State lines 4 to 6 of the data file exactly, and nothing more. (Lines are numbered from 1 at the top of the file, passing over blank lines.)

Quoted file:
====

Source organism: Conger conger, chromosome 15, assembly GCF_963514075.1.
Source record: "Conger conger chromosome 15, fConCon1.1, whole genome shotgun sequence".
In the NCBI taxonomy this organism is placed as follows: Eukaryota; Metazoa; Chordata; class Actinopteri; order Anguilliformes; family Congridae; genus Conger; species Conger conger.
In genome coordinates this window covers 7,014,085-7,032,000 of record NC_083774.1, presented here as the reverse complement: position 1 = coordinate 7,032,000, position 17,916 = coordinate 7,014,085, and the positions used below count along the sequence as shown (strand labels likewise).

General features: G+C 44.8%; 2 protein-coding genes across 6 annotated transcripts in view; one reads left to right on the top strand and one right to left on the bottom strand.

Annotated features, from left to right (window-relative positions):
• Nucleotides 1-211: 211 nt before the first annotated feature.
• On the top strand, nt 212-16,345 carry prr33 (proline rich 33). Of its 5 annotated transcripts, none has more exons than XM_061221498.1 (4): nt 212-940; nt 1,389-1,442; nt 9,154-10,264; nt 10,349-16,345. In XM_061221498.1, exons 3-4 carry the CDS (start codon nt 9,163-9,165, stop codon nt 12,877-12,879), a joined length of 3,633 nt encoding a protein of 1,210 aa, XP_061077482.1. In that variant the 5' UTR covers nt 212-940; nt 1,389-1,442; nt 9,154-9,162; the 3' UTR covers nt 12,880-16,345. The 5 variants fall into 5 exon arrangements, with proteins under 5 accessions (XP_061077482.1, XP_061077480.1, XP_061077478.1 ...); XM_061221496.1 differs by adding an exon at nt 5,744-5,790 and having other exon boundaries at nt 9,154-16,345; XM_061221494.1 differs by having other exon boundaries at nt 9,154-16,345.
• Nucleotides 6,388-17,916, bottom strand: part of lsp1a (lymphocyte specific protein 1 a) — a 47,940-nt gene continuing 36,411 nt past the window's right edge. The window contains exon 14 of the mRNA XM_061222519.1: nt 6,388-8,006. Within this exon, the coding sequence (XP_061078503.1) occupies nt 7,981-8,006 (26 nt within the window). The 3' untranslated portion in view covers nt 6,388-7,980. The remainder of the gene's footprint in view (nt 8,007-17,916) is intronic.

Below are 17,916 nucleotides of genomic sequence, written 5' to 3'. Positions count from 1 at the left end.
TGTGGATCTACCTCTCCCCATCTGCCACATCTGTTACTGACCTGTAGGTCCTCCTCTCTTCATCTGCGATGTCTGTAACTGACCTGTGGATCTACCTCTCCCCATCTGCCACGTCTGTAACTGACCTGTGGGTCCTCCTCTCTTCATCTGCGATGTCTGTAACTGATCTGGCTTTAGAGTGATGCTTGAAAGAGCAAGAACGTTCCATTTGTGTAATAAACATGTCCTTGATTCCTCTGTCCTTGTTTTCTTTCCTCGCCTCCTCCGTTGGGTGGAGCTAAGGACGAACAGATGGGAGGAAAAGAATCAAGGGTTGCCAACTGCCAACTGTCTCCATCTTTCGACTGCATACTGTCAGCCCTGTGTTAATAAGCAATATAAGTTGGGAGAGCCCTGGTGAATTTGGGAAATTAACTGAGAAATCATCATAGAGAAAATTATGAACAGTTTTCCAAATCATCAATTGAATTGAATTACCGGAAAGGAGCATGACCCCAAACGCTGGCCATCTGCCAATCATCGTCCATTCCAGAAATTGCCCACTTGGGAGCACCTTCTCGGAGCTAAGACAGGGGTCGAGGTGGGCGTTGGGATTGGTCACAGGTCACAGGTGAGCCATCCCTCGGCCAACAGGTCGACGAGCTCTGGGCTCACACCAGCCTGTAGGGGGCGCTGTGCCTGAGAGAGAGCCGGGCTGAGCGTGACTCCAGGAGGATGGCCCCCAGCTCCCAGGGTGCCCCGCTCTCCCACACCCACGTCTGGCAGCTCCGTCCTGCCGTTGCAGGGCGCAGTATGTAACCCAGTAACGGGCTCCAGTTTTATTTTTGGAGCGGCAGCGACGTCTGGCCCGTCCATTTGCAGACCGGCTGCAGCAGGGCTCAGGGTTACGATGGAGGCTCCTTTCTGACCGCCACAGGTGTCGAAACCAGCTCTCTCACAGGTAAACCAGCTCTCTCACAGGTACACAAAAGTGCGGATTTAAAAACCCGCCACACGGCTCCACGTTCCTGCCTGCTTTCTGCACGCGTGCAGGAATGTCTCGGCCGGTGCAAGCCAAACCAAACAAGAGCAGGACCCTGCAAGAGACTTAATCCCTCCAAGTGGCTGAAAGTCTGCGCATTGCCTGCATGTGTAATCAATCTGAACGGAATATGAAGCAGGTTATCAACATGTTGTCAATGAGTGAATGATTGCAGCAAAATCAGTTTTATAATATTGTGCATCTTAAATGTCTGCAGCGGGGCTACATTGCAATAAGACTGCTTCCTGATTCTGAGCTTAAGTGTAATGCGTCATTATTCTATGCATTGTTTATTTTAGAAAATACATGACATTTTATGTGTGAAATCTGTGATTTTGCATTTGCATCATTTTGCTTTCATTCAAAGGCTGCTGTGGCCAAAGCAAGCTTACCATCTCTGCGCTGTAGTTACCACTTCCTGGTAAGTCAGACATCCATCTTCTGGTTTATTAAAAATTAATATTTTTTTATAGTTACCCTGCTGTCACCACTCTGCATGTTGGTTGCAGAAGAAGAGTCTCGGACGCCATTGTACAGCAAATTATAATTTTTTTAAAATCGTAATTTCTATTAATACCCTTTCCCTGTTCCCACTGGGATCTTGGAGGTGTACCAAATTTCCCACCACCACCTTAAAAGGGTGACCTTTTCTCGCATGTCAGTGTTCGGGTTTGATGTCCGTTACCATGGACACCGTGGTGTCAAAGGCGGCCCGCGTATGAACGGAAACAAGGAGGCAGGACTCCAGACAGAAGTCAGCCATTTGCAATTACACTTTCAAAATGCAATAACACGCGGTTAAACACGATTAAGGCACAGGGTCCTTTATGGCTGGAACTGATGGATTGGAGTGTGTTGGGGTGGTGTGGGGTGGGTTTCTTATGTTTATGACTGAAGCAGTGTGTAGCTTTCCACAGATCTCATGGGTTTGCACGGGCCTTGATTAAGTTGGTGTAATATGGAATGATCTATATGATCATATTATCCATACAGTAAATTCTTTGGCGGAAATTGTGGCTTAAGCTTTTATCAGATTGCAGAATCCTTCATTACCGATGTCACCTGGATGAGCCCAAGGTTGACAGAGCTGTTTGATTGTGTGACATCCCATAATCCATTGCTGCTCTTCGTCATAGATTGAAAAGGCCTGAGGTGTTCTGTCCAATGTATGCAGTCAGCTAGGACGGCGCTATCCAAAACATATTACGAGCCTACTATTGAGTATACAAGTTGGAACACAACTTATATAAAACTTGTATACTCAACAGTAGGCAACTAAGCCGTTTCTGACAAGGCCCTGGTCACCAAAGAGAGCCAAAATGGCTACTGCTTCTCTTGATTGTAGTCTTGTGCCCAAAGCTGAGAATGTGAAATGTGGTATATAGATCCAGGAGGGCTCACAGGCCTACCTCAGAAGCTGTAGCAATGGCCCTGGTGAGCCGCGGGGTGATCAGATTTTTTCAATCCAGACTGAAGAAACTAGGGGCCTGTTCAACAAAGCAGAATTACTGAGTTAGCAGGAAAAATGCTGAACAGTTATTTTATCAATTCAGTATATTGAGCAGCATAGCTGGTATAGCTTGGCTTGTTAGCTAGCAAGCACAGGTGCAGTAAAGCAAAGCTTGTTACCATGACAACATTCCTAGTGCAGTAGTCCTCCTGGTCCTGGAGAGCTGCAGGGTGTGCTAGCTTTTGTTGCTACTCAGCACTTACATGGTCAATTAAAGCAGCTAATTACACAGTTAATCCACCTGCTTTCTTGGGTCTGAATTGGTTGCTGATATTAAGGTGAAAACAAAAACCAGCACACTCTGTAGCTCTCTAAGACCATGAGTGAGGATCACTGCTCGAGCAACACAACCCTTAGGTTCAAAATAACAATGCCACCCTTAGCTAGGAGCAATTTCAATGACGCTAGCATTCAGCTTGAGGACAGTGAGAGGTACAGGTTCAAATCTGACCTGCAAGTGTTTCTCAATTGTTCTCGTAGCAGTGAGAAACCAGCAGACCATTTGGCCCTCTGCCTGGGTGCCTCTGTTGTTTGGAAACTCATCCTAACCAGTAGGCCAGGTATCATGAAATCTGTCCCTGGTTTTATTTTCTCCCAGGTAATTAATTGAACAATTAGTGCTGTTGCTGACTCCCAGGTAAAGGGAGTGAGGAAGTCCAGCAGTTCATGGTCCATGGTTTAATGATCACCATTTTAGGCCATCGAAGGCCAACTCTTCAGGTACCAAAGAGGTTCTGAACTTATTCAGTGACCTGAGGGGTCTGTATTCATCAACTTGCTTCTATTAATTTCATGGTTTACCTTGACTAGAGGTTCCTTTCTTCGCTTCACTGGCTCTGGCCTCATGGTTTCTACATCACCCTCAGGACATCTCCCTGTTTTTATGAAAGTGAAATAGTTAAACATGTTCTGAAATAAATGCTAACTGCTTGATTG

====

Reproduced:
In genome coordinates this window covers 7,014,085-7,032,000 of record NC_083774.1, presented here as the reverse complement: position 1 = coordinate 7,032,000, position 17,916 = coordinate 7,014,085, and the positions used below count along the sequence as shown (strand labels likewise).

General features: G+C 44.8%; 2 protein-coding genes across 6 annotated transcripts in view; one reads left to right on the top strand and one right to left on the bottom strand.

Annotated features, from left to right (window-relative positions):